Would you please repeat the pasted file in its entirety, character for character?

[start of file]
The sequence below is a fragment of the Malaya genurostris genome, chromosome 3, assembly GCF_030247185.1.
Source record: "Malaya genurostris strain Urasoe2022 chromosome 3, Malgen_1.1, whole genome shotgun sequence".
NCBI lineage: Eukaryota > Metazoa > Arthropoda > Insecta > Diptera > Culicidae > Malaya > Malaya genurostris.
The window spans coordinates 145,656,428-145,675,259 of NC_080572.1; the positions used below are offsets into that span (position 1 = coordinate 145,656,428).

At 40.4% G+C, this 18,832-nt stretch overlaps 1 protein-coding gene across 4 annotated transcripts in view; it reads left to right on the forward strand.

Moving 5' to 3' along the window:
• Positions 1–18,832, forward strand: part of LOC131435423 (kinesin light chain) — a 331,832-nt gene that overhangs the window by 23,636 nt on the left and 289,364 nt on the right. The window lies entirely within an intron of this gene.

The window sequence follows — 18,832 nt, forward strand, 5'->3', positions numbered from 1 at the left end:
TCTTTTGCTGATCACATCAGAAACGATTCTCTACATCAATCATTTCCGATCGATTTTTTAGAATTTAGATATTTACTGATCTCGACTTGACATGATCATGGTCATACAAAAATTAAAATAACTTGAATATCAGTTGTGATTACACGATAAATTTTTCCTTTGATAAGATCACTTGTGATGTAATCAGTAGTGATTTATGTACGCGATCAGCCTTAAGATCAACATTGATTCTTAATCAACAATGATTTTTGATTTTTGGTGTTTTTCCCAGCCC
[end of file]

The sequence below is a fragment of the Malaya genurostris genome, chromosome 3, assembly GCF_030247185.1.
Source record: "Malaya genurostris strain Urasoe2022 chromosome 3, Malgen_1.1, whole genome shotgun sequence".
NCBI lineage: Eukaryota > Metazoa > Arthropoda > Insecta > Diptera > Culicidae > Malaya > Malaya genurostris.
The window spans coordinates 145,656,428-145,675,259 of NC_080572.1; the positions used below are offsets into that span (position 1 = coordinate 145,656,428).

At 40.4% G+C, this 18,832-nt stretch overlaps 1 protein-coding gene across 4 annotated transcripts in view; it reads left to right on the forward strand.

Moving 5' to 3' along the window:
• Positions 1–18,832, forward strand: part of LOC131435423 (kinesin light chain) — a 331,832-nt gene that overhangs the window by 23,636 nt on the left and 289,364 nt on the right. The window lies entirely within an intron of this gene.

The window sequence follows — 18,832 nt, forward strand, 5'->3', positions numbered from 1 at the left end:
TCTTTTGCTGATCACATCAGAAACGATTCTCTACATCAATCATTTCCGATCGATTTTTTAGAATTTAGATATTTACTGATCTCGACTTGACATGATCATGGTCATACAAAAATTAAAATAACTTGAATATCAGTTGTGATTACACGATAAATTTTTCCTTTGATAAGATCACTTGTGATGTAATCAGTAGTGATTTATGTACGCGATCAGCCTTAAGATCAACATTGATTCTTAATCAACAATGATTTTTGATTTTTGGTGTTTTTCCCAGCCC